Acknowledging the rates, types, and costs of violence in all situations of domestic violence, there still exist differences between acts of domestic violence within heterosexual couples versus gay and lesbian couples. One difference is found in specific ways in which gays and lesbians may be vulnerable to abuse. For example, while the gay or lesbian abuser, just like the heterosexual abuser, may push, shove, hit, and kick, the gay or lesbian abuser might also use threats of ‘‘outing’’ his or her partner. For those persons who are accepting of alternative lifestyles, it is difficult to image how ‘‘outing’’ someone can be abusive. However, for the victim who does not live an open lifestyle, who fears for loss of family ties, the loss of professional networks, or backlash from the larger community, this single threat produces anxiety and fear. Scholars have also argued that HIV/AIDS plays a role in some domestic violence situations within the gay community. While HIV/AIDS is certainly not a problem exclusive to the gay population, studies have reported that HIV-positive men have higher rates of being abused than all others in the gay community.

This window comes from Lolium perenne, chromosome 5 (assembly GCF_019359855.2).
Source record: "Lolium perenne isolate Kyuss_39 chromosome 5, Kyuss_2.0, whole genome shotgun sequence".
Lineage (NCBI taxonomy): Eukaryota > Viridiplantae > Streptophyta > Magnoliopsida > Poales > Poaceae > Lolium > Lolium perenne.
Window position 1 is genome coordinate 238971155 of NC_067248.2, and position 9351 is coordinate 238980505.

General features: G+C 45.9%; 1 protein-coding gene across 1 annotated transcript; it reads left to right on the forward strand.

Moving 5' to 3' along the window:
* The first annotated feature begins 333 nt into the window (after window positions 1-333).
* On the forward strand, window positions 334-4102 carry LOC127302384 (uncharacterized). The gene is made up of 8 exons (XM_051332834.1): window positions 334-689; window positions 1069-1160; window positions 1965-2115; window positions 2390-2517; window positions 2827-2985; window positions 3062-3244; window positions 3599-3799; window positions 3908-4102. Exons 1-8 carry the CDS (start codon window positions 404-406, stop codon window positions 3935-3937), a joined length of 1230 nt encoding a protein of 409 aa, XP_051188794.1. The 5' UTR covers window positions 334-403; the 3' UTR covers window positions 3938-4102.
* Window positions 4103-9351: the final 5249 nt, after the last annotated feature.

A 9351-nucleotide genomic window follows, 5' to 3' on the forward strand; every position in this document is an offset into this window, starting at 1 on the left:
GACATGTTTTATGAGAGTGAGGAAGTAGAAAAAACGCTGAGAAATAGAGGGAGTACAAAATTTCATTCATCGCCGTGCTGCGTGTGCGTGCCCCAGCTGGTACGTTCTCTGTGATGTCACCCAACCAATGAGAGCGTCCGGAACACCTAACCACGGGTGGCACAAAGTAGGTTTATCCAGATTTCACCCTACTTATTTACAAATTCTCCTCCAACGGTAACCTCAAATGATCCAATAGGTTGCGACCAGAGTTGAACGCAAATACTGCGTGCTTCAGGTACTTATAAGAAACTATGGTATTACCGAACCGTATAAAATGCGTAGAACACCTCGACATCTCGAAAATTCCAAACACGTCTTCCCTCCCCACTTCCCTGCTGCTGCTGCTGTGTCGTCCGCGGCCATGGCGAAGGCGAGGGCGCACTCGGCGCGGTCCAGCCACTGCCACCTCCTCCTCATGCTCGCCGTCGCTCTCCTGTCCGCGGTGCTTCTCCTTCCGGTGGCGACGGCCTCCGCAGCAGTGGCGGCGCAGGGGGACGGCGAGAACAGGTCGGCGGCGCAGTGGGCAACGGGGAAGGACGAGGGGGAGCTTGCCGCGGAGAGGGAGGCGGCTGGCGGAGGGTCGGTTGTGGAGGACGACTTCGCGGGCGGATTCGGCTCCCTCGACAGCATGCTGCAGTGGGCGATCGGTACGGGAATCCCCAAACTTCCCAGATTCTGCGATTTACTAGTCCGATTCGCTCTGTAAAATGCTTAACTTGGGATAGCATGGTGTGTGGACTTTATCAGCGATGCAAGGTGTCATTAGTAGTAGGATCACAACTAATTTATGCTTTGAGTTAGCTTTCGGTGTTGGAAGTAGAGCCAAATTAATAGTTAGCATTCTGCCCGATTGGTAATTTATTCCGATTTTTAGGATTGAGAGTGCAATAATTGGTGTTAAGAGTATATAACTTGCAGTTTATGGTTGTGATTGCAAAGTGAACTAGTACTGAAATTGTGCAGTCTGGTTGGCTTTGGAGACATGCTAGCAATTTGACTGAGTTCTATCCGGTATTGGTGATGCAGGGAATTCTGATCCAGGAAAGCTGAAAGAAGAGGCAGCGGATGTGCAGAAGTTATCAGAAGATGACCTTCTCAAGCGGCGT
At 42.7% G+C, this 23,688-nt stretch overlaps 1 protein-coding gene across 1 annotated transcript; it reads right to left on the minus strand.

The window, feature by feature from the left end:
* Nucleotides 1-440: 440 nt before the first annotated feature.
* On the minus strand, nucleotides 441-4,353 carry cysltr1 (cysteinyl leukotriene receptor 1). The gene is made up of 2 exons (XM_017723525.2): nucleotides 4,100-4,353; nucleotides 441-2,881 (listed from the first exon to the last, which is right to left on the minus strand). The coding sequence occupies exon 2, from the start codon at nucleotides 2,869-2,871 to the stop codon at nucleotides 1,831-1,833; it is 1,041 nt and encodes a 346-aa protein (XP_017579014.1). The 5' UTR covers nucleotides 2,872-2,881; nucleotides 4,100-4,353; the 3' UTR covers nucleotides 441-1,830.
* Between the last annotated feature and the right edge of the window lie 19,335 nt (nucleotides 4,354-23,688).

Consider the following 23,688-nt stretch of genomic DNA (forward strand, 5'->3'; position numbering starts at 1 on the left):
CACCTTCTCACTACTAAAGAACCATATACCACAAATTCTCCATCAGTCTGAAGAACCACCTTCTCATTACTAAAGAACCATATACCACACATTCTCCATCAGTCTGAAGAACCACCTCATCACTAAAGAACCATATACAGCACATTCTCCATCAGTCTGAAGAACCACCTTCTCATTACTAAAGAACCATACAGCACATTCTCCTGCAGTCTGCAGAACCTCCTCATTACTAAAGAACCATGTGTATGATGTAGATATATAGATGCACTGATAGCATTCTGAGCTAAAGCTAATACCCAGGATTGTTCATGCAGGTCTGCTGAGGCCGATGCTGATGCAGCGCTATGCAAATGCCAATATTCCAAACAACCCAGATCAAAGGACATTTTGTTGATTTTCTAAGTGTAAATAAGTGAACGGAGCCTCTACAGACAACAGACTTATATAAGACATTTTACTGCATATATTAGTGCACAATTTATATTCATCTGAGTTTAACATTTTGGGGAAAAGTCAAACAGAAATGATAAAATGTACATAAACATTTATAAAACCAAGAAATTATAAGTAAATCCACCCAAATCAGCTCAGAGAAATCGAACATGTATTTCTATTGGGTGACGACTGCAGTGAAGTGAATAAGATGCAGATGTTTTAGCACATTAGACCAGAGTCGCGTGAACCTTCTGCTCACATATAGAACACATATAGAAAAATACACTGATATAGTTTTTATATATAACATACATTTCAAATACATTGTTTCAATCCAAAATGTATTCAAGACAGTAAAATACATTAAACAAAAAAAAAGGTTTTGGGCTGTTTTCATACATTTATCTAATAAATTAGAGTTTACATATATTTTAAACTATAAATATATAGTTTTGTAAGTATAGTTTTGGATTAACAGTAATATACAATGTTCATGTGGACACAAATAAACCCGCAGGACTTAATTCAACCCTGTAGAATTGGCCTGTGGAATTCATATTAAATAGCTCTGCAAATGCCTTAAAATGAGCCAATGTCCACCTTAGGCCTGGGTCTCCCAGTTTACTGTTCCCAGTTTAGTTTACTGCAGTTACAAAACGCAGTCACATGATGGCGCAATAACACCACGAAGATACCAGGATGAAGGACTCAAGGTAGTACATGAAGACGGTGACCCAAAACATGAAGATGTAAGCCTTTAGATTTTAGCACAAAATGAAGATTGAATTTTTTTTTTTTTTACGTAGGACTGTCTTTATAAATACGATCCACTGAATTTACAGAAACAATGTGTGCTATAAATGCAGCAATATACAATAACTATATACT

Responding to Gay and Lesbian Domestic Violence
Because domestic violence is not only a serious social problem within the heterosexual community, but also a serious social problem within the gay and lesbian community, it is imperative that every victim regardless of sexual orientation have someone to turn to for help. Intervention by a third party is vitally important in helping any victim escape a violent situation. Unfortunately, however, those who often serve as third parties for members of the heterosexual community are not always inclusive of gay and lesbian victims of domestic violence.